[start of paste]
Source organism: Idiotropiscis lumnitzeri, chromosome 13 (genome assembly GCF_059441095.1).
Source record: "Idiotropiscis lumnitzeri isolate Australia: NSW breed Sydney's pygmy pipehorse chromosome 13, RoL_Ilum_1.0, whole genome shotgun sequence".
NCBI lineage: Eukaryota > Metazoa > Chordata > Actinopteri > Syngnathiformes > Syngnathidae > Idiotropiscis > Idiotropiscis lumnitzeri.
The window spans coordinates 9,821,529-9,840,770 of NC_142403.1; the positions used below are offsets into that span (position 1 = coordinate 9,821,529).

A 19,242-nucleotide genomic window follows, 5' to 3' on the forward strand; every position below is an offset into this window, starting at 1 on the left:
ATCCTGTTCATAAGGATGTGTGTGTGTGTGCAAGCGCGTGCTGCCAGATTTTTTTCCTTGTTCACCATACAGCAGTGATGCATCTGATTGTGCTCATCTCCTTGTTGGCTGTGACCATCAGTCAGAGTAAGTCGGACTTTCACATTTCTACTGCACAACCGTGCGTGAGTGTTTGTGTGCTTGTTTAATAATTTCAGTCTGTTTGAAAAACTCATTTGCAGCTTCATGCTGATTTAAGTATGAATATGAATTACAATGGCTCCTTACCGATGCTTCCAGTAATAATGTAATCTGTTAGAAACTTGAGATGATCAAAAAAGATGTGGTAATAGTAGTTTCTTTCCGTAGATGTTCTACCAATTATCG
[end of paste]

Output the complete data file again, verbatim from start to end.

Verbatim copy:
Source organism: Idiotropiscis lumnitzeri, chromosome 13 (genome assembly GCF_059441095.1).
Source record: "Idiotropiscis lumnitzeri isolate Australia: NSW breed Sydney's pygmy pipehorse chromosome 13, RoL_Ilum_1.0, whole genome shotgun sequence".
NCBI lineage: Eukaryota > Metazoa > Chordata > Actinopteri > Syngnathiformes > Syngnathidae > Idiotropiscis > Idiotropiscis lumnitzeri.
The window spans coordinates 9,821,529-9,840,770 of NC_142403.1; the positions used below are offsets into that span (position 1 = coordinate 9,821,529).

A 19,242-nucleotide genomic window follows, 5' to 3' on the forward strand; every position below is an offset into this window, starting at 1 on the left:
ATCCTGTTCATAAGGATGTGTGTGTGTGTGCAAGCGCGTGCTGCCAGATTTTTTTCCTTGTTCACCATACAGCAGTGATGCATCTGATTGTGCTCATCTCCTTGTTGGCTGTGACCATCAGTCAGAGTAAGTCGGACTTTCACATTTCTACTGCACAACCGTGCGTGAGTGTTTGTGTGCTTGTTTAATAATTTCAGTCTGTTTGAAAAACTCATTTGCAGCTTCATGCTGATTTAAGTATGAATATGAATTACAATGGCTCCTTACCGATGCTTCCAGTAATAATGTAATCTGTTAGAAACTTGAGATGATCAAAAAAGATGTGGTAATAGTAGTTTCTTTCCGTAGATGTTCTACCAATTATCG